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Where Will the Power Lie in Iran?
By The Editors
Updated, June 16, 9:15 p.m. | Djavad Salehi-Isfahani, an economist at Virginia Tech, reports from Iran on how young people in small towns are different from their urban counterparts.
Updated, June 16, 4:05 p.m. | Janet Afary, a professor of Middle East history, discusses how gender politics became a central issue in the election.
In the largest antigovernment demonstration since the Iranian revolution of 1979, thousands of people took to the streets in Iran on Tuesday to protest the disputed presidential election in which President Mahmoud Ahmadinejad was declared winner this past weekend.
The supreme leader, Ayatollah Ali Khamenei has called for an examination of opposition charges of vote-rigging and the country’s powerful Guardian Council said Tuesday that it would order a partial recount. That concession was rejected by the main opposition candidate, Mir Hussein Moussavi, and other opponents, who demand that a new election be held.
We asked some experts to give some background on the developments over the past few days, and what the Obama administration’s reaction should be.
- Abbas Amanat, scholar of modern Iranian history
- Meyrav Wurmser, senior fellow at the Hudson Institute
- Mohsen M. Milani, political scientist
- Djavad Salehi-Isfahani, economist
- Janet Afary, professor of history and women’s studies
A Middle-Class Uprising
Abbas Amanat is a professor of history at Yale and author, most recently, of “Apocalytic Islam and Iranian Shi’ism.”
This election and the post-election protests are by far the greatest challenge the Islamic Republic of Iran has faced since its inception in 1979. Neither the downfall of President Banisadr in June 1981 nor the election of Mohammad Khatami to presidency in June 1997 matches in size and intensity the events of the past few weeks.
Even though the outcome is uncertain, the ongoing protests reflect a remarkable phenomenon: the rise of a new middle class whose demands stand in contrast to the radicalism of the incumbent President Ahmadinejad and the core conservative values of the clerical elite, which no doubt has the backing of a religiously conservative sector of the population.
The protesters are far more urban, more educated and more interested in creating their own indigenous secularism than ever in the past.
Nevertheless, this new middle class, a product of the Islamic Revolution that supports Mir Hussein Moussavi and the reformist cleric Mehdi Karroubi, the two moderate opponents of Mr. Ahmadinejad, is a force to be reckoned with. This middle class has a different vision for the Iranian society and state. It is much larger in size and younger in age, politically more engaged and less timid.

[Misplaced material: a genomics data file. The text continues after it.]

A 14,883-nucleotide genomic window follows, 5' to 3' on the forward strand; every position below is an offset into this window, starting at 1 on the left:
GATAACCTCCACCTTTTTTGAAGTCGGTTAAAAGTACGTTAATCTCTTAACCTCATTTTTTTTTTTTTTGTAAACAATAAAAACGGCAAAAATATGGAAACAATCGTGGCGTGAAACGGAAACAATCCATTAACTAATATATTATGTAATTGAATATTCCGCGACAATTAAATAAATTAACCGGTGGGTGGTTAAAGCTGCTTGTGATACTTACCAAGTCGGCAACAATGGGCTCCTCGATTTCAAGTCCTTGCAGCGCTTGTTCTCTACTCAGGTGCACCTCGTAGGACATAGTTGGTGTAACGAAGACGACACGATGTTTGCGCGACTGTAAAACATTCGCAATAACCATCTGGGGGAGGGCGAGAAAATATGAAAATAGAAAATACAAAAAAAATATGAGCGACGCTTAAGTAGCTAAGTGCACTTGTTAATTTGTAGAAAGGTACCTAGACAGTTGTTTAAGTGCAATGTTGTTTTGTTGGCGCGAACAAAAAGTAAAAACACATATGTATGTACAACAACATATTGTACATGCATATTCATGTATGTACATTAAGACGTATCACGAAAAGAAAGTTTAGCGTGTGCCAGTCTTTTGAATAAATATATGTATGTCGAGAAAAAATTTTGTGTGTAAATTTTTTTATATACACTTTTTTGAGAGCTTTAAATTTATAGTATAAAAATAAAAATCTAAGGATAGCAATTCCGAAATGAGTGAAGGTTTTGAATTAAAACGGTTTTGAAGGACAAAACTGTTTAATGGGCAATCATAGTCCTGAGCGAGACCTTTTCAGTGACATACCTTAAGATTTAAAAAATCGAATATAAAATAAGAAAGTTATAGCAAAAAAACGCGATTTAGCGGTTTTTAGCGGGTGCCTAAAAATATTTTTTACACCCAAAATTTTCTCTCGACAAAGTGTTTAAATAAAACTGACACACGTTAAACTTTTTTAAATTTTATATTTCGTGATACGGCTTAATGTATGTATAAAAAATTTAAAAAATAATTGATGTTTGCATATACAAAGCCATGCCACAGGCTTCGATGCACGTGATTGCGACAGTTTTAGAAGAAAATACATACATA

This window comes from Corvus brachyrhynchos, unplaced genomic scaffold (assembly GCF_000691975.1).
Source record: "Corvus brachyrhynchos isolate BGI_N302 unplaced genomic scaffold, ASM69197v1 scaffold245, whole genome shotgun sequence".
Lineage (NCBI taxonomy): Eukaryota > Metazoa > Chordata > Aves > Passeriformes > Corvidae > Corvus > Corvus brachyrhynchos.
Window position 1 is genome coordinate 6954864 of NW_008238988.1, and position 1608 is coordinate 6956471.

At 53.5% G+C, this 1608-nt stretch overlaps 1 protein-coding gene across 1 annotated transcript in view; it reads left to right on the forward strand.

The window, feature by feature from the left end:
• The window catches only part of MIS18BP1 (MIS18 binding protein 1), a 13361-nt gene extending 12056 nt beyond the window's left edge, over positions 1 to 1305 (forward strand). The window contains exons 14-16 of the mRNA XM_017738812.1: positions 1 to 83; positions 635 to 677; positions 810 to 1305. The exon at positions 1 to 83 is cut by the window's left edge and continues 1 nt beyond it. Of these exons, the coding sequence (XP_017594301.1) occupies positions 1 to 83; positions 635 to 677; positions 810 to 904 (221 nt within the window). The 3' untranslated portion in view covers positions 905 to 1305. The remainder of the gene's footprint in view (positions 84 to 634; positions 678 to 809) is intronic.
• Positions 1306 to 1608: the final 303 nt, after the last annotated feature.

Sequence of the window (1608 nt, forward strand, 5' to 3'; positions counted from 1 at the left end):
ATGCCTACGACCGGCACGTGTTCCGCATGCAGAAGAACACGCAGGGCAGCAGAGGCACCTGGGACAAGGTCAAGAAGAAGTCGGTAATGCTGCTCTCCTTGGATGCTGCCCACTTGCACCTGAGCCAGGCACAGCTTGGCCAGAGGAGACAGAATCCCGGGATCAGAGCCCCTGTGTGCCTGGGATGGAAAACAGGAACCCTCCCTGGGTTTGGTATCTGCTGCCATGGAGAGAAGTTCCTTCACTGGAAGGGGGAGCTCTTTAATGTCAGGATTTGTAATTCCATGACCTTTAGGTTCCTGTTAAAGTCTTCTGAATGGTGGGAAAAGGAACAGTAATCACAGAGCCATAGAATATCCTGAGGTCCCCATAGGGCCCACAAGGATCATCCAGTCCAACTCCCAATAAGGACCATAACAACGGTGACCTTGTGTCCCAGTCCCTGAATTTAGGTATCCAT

Nearly 80 percent of today’s Iranians are urban or semi-urban and with a substantial percentage of them residing in provincial centers with populations over one million. In the 1950’s urban population was around 25 percent and at the time of the Islamic Revolution in 1979 barely exceeded 50 percent. The new middle class wants to participate in the discourse of democracy and create its own indigenous secularism.
Like any other middle class it demands better living standards, more cultural and social freedoms, greater gender balance and women’s rights, ethnic and religious inclusion and better access to the outside world. It wants accountability from the government and it demands to be heard. It is sensitive to Iran’s image abroad and does not wish to be portrayed as extremist and uncouth. It is more articulate, better educated, technologically savvy, and more confident of its own place.
If the conservative forces within the Iranian regime crush the peaceful protest movement they stand to alienate the largest, the most productive sector of the population. This may severally paralyze, even destroy, Iran’s chances to emerge as a prosperous and stable country pivotal to the stability of the whole region.
Why Engagement Failed
Meyrav Wurmser, the former executive director of the Middle East Media Research Institute, is director of the Center for Middle East Policy at the Hudson Institute.
Ahmadinejad’s recent election “victory” completes a process begun in June 2005, with his first election as president of the Islamic Republic of Iran. After that, Iran went through a quiet revolution consuming the theocracy, which is anchored in the clerics of Qom.
The Iranian Revolutionary Guards Corps (IRGC), particularly the veterans of the Iran-Iraq war, had seized ownership of Iranian revolution from the clerics, whom they accused of being weak-willed opportunists who retreated at the first sign of trouble.
The elections represented the last desperate attempt by the clerics of Qom to reassert their legitimacy against a crowd that had already essentially wired all power.
As they have said clearly in their statements, these veterans of that war believe they are the true defenders and vanguards of the revolution, and they have come back to “save” it. For want of better terminology, this can best be described as a theo-fascist coup against a theocracy.
The June 12 elections had come to represent the last desperate attempt by the clerics of Qom to reassert their legitimacy against a crowd that had already essentially wired all power. Knowing that they lacked the repressive powers of the IRGC-run state, they hoped for an “Orange” revolution and sought support from abroad. This took place while we in the West spent immense energy searching to no avail for moderates and moderation, thus ignoring the nature of the regime that we were confronting.